We’d like to think all of our supporters in this incredible endeavor. Stay updated on the progress of the school by signing up for our mailing list,
liking us on Facebook,
or following us on Twitter.
Wednesday, May 06, 2015 | posted by Katherine Ambrose |
Global Playground could not be happier to announce the selection of its two newest Teaching Fellows! Both graduate from the College of William & Mary this year, and will be invaluable assets to the Global Playground team.
Amanda Cordray, William & Mary '15
has been selected to serve as Global Playground's 2015-16 Thailand Fellow. Amanda will live and teach at a high school in Mae La Noi, Thailand, in the Northern province of Mae Hong Son, and will also volunteer at a school in nearby Huay Puung Mai, Thailand. Her responsibilities will include teaching English, building Global Playground's relationship with the school community, and connecting students at the school with children at Global Playground's other project sites around the world.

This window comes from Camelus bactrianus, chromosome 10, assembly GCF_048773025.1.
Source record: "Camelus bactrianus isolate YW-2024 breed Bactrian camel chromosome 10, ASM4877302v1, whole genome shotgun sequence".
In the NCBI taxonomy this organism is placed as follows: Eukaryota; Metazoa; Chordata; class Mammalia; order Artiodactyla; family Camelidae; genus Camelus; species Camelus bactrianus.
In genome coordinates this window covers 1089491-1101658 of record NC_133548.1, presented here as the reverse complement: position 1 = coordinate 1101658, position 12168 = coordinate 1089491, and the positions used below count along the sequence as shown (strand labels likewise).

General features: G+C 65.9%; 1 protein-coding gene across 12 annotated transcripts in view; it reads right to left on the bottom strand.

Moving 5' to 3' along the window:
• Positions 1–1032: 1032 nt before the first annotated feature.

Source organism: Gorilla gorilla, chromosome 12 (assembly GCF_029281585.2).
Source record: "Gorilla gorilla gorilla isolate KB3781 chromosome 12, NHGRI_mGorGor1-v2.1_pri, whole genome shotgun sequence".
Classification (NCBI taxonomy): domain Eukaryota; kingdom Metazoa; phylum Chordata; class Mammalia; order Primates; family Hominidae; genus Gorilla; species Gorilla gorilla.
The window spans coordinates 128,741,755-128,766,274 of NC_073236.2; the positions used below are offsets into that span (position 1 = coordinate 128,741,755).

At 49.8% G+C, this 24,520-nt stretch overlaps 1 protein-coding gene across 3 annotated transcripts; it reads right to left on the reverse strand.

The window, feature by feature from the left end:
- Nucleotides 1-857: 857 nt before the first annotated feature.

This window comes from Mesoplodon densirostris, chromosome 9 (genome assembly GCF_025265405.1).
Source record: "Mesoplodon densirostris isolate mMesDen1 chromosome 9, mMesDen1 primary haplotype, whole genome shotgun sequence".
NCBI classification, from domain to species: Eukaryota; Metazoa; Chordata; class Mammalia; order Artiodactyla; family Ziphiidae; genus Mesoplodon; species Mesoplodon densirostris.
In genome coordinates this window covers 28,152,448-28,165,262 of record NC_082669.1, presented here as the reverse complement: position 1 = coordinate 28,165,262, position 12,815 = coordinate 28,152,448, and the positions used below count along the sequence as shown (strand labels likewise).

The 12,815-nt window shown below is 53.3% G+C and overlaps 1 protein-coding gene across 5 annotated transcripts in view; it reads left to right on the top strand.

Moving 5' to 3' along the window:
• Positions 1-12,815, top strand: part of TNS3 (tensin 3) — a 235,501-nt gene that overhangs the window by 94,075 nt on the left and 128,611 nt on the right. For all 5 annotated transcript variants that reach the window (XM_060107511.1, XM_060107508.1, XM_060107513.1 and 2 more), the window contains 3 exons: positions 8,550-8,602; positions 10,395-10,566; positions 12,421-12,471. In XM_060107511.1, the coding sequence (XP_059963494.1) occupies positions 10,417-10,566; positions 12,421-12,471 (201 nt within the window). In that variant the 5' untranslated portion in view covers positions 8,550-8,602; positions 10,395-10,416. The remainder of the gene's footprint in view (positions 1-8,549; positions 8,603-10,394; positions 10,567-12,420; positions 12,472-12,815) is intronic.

Kendall Lorenzen, William & Mary '15
has been selected to serve as Global Playground's 2015-17 Global Fellow. For two years, Kendall will travel to and live at Global Playground's project sites around the world, in Thailand, Cambodia, Vietnam, Burma, the Philippines, Honduras, and Uganda. Kendall will connect children at Global Playground's project sites with each other and facilitate cross-cultural dialogue among them. She will also assist with Global Playground's fundraising, marketing, and recruiting efforts; assist with donor outreach; research potential new projects; further develop Global Playground's relationships with its partner organizations; further develop the Teaching Fellows program; further develop Global Playground's vision and mission; and report regularly to Global Playground's Board about her work.
Global Playground congratulates its new Fellows!
Saturday, March 14, 2015 | posted by Katherine Ambrose |